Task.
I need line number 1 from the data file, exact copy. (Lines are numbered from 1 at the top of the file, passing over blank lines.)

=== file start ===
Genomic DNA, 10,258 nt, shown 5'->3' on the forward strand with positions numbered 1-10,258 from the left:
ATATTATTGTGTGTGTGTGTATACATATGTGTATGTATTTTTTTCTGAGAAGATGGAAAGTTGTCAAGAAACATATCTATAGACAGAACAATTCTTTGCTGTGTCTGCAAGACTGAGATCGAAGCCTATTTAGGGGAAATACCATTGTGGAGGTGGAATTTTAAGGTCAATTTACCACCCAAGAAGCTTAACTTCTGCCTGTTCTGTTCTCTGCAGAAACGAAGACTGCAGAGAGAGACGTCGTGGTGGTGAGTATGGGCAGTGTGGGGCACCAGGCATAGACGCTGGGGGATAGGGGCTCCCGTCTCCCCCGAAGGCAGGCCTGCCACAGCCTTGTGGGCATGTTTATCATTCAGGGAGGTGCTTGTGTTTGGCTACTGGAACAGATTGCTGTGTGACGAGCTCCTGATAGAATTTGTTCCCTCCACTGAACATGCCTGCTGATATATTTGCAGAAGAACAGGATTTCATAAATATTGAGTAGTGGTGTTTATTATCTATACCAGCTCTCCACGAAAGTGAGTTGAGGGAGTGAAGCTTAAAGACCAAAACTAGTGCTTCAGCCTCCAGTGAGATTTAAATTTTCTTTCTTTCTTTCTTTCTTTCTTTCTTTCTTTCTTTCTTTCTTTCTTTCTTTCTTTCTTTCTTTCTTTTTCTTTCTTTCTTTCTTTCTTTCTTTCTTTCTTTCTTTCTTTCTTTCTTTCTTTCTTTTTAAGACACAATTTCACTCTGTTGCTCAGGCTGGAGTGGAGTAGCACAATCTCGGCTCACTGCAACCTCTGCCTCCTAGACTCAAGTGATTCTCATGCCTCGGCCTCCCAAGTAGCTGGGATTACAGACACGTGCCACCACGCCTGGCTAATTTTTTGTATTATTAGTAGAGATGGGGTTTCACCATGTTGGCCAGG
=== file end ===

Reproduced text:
Genomic DNA, 10,258 nt, shown 5'->3' on the forward strand with positions numbered 1-10,258 from the left: